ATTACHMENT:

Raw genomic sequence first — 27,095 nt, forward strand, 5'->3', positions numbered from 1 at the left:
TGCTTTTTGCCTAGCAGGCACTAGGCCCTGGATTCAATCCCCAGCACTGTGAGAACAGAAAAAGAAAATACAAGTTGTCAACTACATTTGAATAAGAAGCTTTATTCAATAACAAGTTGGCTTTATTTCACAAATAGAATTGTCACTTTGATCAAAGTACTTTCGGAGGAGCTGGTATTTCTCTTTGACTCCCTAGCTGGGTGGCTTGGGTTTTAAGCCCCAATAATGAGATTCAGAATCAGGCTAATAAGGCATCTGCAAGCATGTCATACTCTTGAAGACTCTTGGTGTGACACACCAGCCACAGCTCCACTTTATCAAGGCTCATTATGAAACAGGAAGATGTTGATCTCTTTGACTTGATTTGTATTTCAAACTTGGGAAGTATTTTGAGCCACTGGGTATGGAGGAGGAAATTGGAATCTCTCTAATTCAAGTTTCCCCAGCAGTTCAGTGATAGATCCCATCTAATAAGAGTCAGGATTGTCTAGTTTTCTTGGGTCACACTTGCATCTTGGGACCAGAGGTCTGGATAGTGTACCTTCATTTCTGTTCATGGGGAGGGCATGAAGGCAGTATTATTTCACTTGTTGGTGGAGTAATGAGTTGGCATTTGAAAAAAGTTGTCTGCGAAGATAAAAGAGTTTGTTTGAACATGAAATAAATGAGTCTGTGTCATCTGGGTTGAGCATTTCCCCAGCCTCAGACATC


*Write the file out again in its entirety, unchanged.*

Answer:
Raw genomic sequence first — 27,095 nt, forward strand, 5'->3', positions numbered from 1 at the left:
TGCTTTTTGCCTAGCAGGCACTAGGCCCTGGATTCAATCCCCAGCACTGTGAGAACAGAAAAAGAAAATACAAGTTGTCAACTACATTTGAATAAGAAGCTTTATTCAATAACAAGTTGGCTTTATTTCACAAATAGAATTGTCACTTTGATCAAAGTACTTTCGGAGGAGCTGGTATTTCTCTTTGACTCCCTAGCTGGGTGGCTTGGGTTTTAAGCCCCAATAATGAGATTCAGAATCAGGCTAATAAGGCATCTGCAAGCATGTCATACTCTTGAAGACTCTTGGTGTGACACACCAGCCACAGCTCCACTTTATCAAGGCTCATTATGAAACAGGAAGATGTTGATCTCTTTGACTTGATTTGTATTTCAAACTTGGGAAGTATTTTGAGCCACTGGGTATGGAGGAGGAAATTGGAATCTCTCTAATTCAAGTTTCCCCAGCAGTTCAGTGATAGATCCCATCTAATAAGAGTCAGGATTGTCTAGTTTTCTTGGGTCACACTTGCATCTTGGGACCAGAGGTCTGGATAGTGTACCTTCATTTCTGTTCATGGGGAGGGCATGAAGGCAGTATTATTTCACTTGTTGGTGGAGTAATGAGTTGGCATTTGAAAAAAGTTGTCTGCGAAGATAAAAGAGTTTGTTTGAACATGAAATAAATGAGTCTGTGTCATCTGGGTTGAGCATTTCCCCAGCCTCAGACATC